Featured Research

from universities, journals, and other organizations

Gene Therapy For Erectile Dysfunction Shows Promise In Clinical Trial

Date:
December 4, 2006
Source:
Albert Einstein College of Medicine
Summary:
The first human trial of gene transfer therapy for erectile dysfunction (ED) indicates that gene therapy that lasts for months and eliminates the patient's need for on-demand drugs (such as Viagra and Cialis), could become the future treatment of choice for this common problem, according to a paper in the most recent issue of Human Gene Therapy.

The first human trial of gene transfer therapy for erectile dysfunction (ED) indicates that gene therapy that lasts for months and eliminates the patient’s need for on-demand drugs (such as Viagra and Cialis), could become the future treatment of choice for this common problem, according to a paper in the most recent issue ofHuman Gene Therapy.

Lead author Arnold Melman, M.D., professor and chair of the Department of Urology at Albert Einstein College of Medicine of Yeshiva University and Montefiore Medical Center, says, “This is an exciting field of research because current treatments for men with erectile dysfunction, whether pills or minimally invasive therapies, must be used ‘on demand’, thereby reducing the spontaneity of the sexual act.”

Erectile dysfunction affects more than 50 percent of men aged 40 to70 and 70 percent above age 70, according to the Massachusetts Male Aging Study.

Dr. Melman and two study centers worked with 11 men and administered various doses of a transfer gene called hMaxi-K. “While this phase 1 safety trial was not designed to provide efficacy answers, one patient in each of the higher dose groups (5000 and 7500 micrograms) reported clinically significant and sustained improvements in ED. And, there have been no adverse effects with the patients in the study, so it has been proven to be safe,” he adds.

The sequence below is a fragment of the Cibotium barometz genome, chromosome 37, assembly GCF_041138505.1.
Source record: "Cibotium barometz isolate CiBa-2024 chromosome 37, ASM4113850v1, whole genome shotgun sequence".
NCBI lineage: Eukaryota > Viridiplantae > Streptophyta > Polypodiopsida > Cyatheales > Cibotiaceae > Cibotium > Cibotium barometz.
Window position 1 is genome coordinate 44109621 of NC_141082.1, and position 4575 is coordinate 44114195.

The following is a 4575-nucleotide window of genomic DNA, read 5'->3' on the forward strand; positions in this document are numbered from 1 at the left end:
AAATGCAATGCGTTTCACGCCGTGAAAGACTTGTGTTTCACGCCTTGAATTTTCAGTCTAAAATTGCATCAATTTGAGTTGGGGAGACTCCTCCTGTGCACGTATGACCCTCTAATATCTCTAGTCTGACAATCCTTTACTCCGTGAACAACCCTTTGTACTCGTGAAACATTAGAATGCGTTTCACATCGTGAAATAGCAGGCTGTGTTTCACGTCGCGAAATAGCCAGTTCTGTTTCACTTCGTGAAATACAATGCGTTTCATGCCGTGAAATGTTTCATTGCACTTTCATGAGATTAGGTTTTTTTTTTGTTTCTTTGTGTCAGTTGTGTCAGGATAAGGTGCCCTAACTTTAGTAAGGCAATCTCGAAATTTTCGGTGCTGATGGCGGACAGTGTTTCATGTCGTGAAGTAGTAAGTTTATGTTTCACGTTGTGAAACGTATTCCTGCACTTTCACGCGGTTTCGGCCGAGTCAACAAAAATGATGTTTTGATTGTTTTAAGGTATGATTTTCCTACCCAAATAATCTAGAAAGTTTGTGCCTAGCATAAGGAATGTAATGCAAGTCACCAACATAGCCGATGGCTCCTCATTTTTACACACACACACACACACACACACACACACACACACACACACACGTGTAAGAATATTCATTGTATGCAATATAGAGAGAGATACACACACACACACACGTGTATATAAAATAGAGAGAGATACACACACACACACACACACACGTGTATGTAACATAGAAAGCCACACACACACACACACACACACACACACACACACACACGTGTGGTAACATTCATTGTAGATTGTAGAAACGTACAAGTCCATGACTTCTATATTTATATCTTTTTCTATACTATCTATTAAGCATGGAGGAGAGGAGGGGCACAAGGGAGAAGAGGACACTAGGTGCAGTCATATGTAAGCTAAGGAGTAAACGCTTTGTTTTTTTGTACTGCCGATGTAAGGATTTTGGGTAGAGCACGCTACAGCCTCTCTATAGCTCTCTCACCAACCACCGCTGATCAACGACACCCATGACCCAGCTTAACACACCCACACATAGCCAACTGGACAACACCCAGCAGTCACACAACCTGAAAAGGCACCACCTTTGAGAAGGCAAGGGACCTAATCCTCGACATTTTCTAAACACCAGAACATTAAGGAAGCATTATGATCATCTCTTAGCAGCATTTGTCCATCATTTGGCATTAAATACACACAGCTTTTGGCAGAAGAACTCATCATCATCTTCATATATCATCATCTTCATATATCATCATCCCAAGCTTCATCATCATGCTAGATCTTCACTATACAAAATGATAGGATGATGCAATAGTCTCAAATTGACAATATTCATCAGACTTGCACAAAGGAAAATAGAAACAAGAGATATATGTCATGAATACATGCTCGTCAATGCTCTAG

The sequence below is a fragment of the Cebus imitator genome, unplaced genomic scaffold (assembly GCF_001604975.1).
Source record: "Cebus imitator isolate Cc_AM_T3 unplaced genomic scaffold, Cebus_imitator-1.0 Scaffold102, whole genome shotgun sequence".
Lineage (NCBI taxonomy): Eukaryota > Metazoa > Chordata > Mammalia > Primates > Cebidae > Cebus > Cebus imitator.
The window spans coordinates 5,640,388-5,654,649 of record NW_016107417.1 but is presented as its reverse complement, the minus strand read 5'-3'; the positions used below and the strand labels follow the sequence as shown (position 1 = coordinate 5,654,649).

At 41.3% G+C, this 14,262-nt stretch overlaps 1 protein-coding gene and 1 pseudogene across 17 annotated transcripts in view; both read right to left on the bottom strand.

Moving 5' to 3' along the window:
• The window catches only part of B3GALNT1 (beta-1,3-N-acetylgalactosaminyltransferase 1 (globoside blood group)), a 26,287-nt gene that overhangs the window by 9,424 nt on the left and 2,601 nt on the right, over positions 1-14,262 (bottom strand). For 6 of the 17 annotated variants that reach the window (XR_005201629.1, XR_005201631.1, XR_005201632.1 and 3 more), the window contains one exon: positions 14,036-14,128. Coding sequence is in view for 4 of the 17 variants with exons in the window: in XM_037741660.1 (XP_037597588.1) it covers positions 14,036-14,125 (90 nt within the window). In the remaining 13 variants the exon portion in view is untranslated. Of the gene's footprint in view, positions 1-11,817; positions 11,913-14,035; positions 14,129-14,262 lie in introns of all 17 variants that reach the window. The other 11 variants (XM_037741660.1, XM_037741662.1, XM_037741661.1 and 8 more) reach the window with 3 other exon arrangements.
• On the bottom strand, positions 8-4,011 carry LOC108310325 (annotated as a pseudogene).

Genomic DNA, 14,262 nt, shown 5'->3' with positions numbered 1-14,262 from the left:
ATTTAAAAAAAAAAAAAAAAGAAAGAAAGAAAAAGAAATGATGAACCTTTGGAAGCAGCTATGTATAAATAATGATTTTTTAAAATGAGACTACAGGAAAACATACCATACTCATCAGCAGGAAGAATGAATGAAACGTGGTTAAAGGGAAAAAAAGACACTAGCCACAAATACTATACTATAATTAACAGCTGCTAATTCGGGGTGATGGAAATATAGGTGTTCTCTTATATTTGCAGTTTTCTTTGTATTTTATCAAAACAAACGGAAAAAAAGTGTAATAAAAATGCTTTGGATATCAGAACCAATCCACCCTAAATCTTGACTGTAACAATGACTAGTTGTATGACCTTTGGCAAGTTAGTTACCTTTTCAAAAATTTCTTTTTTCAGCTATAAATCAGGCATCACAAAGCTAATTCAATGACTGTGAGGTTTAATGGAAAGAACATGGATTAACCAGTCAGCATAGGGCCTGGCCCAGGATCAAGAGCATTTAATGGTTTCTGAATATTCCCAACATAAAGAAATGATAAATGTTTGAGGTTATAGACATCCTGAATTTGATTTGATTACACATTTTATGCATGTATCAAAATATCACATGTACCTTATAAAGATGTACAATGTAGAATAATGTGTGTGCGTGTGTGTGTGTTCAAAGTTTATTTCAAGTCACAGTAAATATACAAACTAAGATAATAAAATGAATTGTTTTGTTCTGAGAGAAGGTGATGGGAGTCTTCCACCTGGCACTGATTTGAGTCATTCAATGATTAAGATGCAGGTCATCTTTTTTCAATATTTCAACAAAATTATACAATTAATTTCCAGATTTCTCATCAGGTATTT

Because there has been widely publicized adverse results using viruses as agents to transfer genes into humans, Dr. Melman has chosen to transfer the hMaxi-K gene using “naked DNA,” a form of circular DNA which remains independent and does not integrate with chromosomal DNA in the muscle cells.

“The hMaxi-K stimulates potassium ion transfer in the smooth muscle cells of the penis,” says Dr. Melman. The hMaxi-K gene works by creating additional potassium channels (the chemical symbol for potassium is ‘K’) in the smooth muscle cell of the penis. This relaxes the muscle and allows blood flow required for an erection.

“Because this novel therapeutic approach of ion channel therapy works on smooth muscle, it is also promising for overactive bladder disease,” adds Dr. Melman.

Dr. Melman, with George Christ, PhD, developed the process for ion channel therapy at the Albert Einstein College of Medicine, which owns the patents.Montefiore is the academic medical center for Einstein.Einstein has granted licensing rights for the patent to a company called Ion Channel Innovations, which was founded by Dr. Melman, and under whose sponsorship the clinical trials are being conducted.The two study centers in the trials were Mount Sinai Medical Center and NYU Medical Center.


Story Source:

The above story is based on materials provided by Albert Einstein College of Medicine. Note: Materials may be edited for content and length.